The Vermont Fish & Wildlife Department is announcing a new way to directly fund the conservation of open spaces and wildlife habitat in Vermont. Fashioned on the success of the federal duck stamp, Vermont is releasing the new Habitat Stamp, a voluntary way to donate to protecting wild places in the state. Donations start at $10.
“We’re very excited about this new conservation initiative,” said Commissioner Louis Porter. “For years, our vision of conserving wild spaces for a variety of species has been funded primarily by hunters and anglers. However, bird watchers, plant lovers, paddlers, and other outdoor enthusiasts often ask us how they can join in on this effort.”
The Habitat Stamp’s proceeds will be used to acquire and manage wildlife management areas throughout Vermont. One of the first such sites is the Lemon Fair Wildlife Management Area in Bridport. Thanks in part to the new stamp, Fish & Wildlife will expand Lemon Fair to include three new acquisitions that contain excellent bat habitat and deer wintering areas, and also provides roadside public access. The acquisitions also include a large wetland complex that will be restored for waterfowl and shorebirds.
“One of the nice things about land conservation is that it is not exclusive to one type of species or user group,” said Porter. “The same parcel of conserved land can provide a home for endangered bats and for turkeys and grouse, while providing access to hunters, anglers and birders alike.”
Future department conservation projects throughout Vermont will follow this model of conserving and improving habitat for a variety of wildlife, as well as providing the public with access to conserved open spaces.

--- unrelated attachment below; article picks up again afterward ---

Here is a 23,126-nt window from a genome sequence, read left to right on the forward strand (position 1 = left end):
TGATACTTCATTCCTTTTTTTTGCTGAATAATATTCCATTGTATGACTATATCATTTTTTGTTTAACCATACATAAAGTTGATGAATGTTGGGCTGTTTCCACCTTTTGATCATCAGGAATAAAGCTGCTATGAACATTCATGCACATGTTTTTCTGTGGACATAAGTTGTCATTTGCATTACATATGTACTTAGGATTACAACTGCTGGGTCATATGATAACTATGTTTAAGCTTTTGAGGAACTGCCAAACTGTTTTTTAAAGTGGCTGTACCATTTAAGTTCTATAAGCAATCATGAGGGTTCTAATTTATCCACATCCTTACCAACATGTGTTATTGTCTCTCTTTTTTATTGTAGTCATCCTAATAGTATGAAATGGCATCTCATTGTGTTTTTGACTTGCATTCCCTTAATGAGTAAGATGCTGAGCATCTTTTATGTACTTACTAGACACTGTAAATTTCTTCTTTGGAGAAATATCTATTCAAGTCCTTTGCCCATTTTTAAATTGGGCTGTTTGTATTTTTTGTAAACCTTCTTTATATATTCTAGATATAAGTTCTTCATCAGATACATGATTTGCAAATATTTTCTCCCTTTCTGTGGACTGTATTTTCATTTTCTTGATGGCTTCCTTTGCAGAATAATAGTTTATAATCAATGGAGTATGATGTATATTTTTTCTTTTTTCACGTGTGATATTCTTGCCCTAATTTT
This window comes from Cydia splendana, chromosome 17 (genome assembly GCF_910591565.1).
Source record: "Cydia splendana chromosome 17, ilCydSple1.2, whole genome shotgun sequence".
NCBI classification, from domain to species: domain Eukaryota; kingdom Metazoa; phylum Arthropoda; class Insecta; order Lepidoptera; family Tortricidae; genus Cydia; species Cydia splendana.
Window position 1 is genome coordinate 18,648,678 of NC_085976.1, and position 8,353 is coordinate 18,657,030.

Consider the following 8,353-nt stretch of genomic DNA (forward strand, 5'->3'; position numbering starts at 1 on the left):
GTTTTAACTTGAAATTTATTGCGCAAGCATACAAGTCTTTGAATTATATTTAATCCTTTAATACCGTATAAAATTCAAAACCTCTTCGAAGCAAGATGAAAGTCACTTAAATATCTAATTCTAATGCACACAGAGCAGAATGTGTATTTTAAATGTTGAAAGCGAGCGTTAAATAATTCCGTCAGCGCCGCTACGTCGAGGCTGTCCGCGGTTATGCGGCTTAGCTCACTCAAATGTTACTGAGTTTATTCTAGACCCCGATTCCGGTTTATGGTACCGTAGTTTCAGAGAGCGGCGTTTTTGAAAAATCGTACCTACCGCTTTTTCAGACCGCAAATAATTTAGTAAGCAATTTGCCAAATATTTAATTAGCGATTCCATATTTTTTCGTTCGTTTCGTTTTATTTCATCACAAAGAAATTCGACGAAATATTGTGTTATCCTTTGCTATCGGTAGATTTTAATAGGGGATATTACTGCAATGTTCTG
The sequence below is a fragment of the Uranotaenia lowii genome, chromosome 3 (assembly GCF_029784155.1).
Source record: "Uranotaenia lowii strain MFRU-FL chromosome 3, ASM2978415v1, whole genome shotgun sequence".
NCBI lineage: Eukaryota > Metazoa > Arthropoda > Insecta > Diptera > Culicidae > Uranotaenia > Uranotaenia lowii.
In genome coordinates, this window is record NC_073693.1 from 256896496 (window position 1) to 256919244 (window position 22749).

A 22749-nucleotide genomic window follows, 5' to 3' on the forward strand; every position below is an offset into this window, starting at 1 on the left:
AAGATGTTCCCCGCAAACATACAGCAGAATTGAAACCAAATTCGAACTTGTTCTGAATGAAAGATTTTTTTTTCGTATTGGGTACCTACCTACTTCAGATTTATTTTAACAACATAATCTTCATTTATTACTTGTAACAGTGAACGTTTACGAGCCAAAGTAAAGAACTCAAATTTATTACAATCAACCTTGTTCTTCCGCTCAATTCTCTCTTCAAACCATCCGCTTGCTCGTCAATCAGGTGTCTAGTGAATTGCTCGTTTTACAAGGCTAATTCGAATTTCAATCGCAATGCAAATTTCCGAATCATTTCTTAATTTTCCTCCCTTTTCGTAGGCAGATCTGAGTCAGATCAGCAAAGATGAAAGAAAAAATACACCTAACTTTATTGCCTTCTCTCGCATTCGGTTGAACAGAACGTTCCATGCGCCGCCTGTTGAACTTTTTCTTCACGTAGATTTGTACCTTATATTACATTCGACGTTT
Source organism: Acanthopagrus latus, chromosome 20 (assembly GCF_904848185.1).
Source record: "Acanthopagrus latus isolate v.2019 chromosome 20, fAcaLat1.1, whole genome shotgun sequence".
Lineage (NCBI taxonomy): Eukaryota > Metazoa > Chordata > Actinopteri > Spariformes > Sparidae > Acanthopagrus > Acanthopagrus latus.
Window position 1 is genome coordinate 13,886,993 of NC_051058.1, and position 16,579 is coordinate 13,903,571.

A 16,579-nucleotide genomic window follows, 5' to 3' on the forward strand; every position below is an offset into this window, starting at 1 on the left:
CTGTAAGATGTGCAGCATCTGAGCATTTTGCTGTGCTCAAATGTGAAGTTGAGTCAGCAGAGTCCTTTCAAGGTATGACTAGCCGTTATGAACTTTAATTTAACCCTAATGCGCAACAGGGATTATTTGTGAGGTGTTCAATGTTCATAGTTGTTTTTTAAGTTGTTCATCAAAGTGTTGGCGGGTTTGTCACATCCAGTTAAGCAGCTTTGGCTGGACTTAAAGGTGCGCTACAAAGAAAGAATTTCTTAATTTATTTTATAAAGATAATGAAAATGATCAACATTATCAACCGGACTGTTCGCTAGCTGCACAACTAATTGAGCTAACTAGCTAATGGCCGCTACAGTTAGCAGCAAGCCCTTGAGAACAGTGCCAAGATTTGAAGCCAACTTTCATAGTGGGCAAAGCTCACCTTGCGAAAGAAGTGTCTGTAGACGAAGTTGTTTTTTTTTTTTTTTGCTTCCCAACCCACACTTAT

The stamp is available for purchase on the Fish & Wildlife Department’s newly redesigned website at www.vtfishandwildlife.com/get_involved/donate. The stamp is also available as an add-on to 2015 hunting or fishing licenses when purchased online.
“From time to time sportsmen and sportswomen have asked us to add a small voluntary fee to license purchases that would go directly into improving habitat and providing access to lands,” said Porter. “This optional donation will provide hunters, anglers and other outdoor-enthusiasts an opportunity to ensure for future generations that there are lands in Vermont that remain open and accessible to the public.”
The Habitat Stamp is being released to widespread support following a survey by Fish & Wildlife Department of more than 900 Vermonters, 90 percent of whom supported its creation. One third of self-reported birdwatchers said they would be willing to contribute between $25 and $100, indicating that this group in particular has a strong interest in conserving habitat for wildlife.
“As forests and fields in Vermont yield to development, the Habitat Stamp will allow us to continue to purchase and manage critical open spaces that Vermonters can enjoy,” said Porter. “This ‘all in’ model gives everyone a chance to make a difference for conservation, so that we can save these special Vermont places for our children and grandchildren.”